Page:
On Wednesday, May 20 Bellevue College held an event “The Truth about Islam.” Master of Ceremonies Anas Elmesai, who is a student at Bellevue College, began the event with a reciting a prayer from the Quran. The purpose of this event was to increase awareness and understanding of Islam within the community at Bellevue College. Students of all nations, races, culture and ethnicity were welcome.
“When I moved to America I was hearing things about my religion that was the exact opposite of the teaching I was being taught as a young child, absolute contradiction,” said Elmesai, “I think it’s events like this that are absolutely critical for us to move forward as a society and civilization, knowledge is truly power.”
The event consisted of three speakers, the first was Alaa Bader, born in Egypt now living in Seattle, Bader is part of the Muslim Association of Puget Sound. Bader studied Islam in the U.S. at the American Open University.
During Bader’s presentation he went through various aspects of the religion. Bader touched on “The 5 Pillars of Islam” which include a testimony of faith “Shahada,” prayer “Salah,” charity “Zakat,” observance of Ramadan, and the Hajj, a pilgrimage to Mecca. Zakat requires the people who have the means to give a portion of their savings to the poor.
Bader also spoke about the divine books which consist of the Torah, Zabur, Injeel and the Quran. He also taught about the common misconceptions that people have about Islam such as polygamy and how women are treated, as well as jihad, a term commonly associated with terrorism and often translated as holy war. Bader explained, “Holy war is not a Muslim concept, there is nothing in the Quran that says ‘holy war,’ Jihad is an Arabic word that means to struggle, to strive or to do ones utmost. Jihad is not about aggression.”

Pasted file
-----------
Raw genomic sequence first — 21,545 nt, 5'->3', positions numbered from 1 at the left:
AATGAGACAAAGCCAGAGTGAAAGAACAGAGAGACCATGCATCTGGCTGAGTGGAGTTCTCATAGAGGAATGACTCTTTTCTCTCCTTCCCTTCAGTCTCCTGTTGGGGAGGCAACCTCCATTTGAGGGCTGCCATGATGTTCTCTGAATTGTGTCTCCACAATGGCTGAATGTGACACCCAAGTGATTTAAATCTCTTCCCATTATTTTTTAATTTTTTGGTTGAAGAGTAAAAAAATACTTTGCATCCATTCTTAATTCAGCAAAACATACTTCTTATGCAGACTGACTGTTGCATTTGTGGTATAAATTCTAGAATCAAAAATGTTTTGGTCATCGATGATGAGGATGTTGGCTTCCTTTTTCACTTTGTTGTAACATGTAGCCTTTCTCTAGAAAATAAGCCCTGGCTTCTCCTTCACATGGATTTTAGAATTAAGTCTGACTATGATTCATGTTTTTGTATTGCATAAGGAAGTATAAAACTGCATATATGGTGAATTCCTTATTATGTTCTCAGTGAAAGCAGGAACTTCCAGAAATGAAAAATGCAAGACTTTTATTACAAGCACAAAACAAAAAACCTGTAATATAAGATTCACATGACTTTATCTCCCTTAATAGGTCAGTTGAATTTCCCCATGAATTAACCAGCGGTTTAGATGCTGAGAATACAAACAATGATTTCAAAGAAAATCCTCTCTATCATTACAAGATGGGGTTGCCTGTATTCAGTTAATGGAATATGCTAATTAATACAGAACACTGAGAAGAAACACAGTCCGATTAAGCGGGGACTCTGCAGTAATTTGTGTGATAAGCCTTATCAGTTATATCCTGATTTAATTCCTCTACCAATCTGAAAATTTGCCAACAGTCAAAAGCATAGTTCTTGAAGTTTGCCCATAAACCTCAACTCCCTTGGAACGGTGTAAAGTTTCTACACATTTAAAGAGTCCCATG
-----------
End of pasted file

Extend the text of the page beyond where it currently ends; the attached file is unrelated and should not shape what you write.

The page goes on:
The last two speakers were Dr. Leslie Taylor and Quais Afzali. Taylor, who has a Ph.D. in biostatistics, spoke about her conversion from Catholicism to Islam. “The more I learned about Islam the more I felt like the answers to these fundamental questions I had about life and spirituality were simple, and precise and concise. It didn’t take a lot of hand waving and taking on faith which I liked. I like logic and I like evidence so these are things that really attracted me to Islam,” Taylor shared.
Quais Afzali, was born in Afghanistan but raised in the U.S. Afzali, born into a Muslim family, also shared his experience leaving Islam to be atheist but then returning to the faith. Afzali took scientific facts and showed where the 1,400 year old Quran discussed things that would not be discovered for centuries. Afzali explained how these passages brought him back to Islam, “the Quran must have been a revelation from God from the prophet Muhammed, peace be upon him, because there is no way that 1,400 years ago they could have known what Keith Moore found out to be true about embryology and that’s crazy. The Quran talks about the big bang and the expansion of the universe and we just learned about these things less than 100 years ago.”
This was the first event of its kind put together by the Muslim Student Association. For more information about the club students are invited to attend meetings Wednesdays at 12:30 – 1:30 p.m. in room C211 and Fridays from 12:00 – 2:00 p.m. in room A265.